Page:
Actually Jason, religious intolerance has killed more women in human history than any "Holocaust". You are using a reference of Nazi Germany who's policies included euthanasia of those deemed "unfit" and it is clear that in your mind, Nazi ideology is equated with women's reproductive rights. If the westboro baptist church wanted to control your testicles, would you not be upset? And if the westboro baptist church were using Nazi Germany to support their argument don't you think it would be irrational?

      November 9, 2011 at 3:39 pm | Report abuse |
    • bushcandy

      Please explain how birth controls kills anything

      November 9, 2011 at 3:40 pm | Report abuse |
  7. IceT

    If it's your womb, it's your right to use it as you wish ... but it's also your sole responsibility what you allow in it. If a Father has no say & no rights he should not be held responsible for how recklessly a woman treats her personal property.

    November 9, 2011 at 3:18 pm | Report abuse |
  8. TheHalfBakedLunatic

    'god' is an idiotic idea promoted by immoral people to control and pacify the weak minded.

    Throughout history, embryos of all species have died in utero – we call it a miscarriage. It’s just a part of life. Statistically, enough survive to ensure the propagation of the species. No matter what these christian nut jobs think about “the right to life”, we are irreversibly damaging the planet, our ecology, and our economy with the overpopulation of the human species.

    November 9, 2011 at 3:18 pm | Report abuse |
    • gladys

      I am concerned that if "life" is defined by any government to begin at the moment of conception, then can't that same government also charge a woman with involuntary manslaughter if she suffers a miscarriage? It's an incredibly slippery slope.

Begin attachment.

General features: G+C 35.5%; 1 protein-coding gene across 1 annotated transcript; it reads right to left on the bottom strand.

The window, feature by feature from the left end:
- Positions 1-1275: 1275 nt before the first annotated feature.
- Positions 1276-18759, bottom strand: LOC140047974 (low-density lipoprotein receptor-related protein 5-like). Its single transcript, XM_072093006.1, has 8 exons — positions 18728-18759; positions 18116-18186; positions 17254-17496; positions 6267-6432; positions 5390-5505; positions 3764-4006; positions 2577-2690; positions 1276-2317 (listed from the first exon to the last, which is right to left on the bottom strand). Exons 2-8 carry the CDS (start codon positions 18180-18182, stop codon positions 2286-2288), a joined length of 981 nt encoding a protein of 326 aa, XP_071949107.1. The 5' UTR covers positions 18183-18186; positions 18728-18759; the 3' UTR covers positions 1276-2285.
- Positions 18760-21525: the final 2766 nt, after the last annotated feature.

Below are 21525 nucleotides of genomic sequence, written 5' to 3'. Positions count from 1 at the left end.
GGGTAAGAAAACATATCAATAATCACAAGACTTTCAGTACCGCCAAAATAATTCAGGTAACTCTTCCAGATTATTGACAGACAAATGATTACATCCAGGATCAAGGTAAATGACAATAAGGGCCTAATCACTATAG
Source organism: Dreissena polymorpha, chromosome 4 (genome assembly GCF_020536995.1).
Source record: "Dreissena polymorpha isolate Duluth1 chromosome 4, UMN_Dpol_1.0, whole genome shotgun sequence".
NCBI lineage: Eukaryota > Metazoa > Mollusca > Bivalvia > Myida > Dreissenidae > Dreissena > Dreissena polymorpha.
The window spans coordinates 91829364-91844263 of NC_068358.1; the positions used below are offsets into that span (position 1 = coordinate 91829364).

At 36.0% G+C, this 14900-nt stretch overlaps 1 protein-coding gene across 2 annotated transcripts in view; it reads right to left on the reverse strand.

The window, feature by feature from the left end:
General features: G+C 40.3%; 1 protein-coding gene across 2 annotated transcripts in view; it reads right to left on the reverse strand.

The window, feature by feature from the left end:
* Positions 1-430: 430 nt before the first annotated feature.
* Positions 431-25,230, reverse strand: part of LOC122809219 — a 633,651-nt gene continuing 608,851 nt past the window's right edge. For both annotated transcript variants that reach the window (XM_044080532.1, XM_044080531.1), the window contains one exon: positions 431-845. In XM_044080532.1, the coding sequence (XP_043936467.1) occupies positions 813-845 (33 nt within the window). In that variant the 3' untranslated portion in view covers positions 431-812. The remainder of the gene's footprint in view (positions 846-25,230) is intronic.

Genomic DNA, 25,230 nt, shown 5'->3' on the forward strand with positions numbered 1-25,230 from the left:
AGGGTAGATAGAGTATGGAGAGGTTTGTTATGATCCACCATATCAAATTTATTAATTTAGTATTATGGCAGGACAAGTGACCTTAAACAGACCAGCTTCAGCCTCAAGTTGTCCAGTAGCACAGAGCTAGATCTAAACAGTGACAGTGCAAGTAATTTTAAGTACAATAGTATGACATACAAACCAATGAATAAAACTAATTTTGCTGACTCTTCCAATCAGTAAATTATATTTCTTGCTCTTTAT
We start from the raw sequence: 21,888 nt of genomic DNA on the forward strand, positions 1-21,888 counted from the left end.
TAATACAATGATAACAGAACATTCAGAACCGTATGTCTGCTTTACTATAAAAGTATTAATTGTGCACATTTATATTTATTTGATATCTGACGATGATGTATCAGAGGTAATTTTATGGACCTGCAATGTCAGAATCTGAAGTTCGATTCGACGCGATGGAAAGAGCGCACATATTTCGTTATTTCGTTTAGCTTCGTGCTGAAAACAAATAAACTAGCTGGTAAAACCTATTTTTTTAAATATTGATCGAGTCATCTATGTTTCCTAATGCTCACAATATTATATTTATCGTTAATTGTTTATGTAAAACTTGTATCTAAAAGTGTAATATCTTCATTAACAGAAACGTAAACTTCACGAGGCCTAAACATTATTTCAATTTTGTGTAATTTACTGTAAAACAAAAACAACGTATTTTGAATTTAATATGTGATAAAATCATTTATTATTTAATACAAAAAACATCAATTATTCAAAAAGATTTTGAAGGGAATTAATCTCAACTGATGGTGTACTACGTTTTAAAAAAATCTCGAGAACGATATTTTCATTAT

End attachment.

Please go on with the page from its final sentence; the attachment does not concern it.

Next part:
November 9, 2011 at 3:31 pm | Report abuse |
    • Matt

      God is not a ridiculous concept. What is ridiculous is the extremes SOME people go to impose their beliefs as policy on others. God and religion brings people together as a community to make them better people, in general, but there will always be those on the fringe that yell the loudest and stomp their feet the hardest.

      November 9, 2011 at 3:42 pm | Report abuse |
  9. mypitts2

    There's no "what's next" for this kind of law. If it can't pass in Mississippi, it can't pass anywhere.

    November 9, 2011 at 3:19 pm | Report abuse |
  10. Stephanie Palmer

    I'm going to guess it lost because it was asinine.

    November 9, 2011 at 3:19 pm | Report abuse |
  11. DP

    The arguments against abortion may be promulgted by "religious people," as almost all Americans are "religious people," but that dosen't mean their arguments are beased, necessarily on divine revelation. to say that life begins at conception is a philosophical argument based on a proper anthorpology, and supported by scientific research...a babies heart beat and brain activity begin very early in pregnancy. So let's stop these false accusations that "religious people" are trying to create a "theocracy" or trying to "froce their believes on others" afterall they are American citizens with a right to free speech and suffrage as much any of their opponents...stop being so emotionally charged and look at the facts...seek the truth and you'll see: Fetuses are actually actually human person's, therefore we have no right to take their lives.

    November 9, 2011 at 3:24 pm | Report abuse |
  12. Jason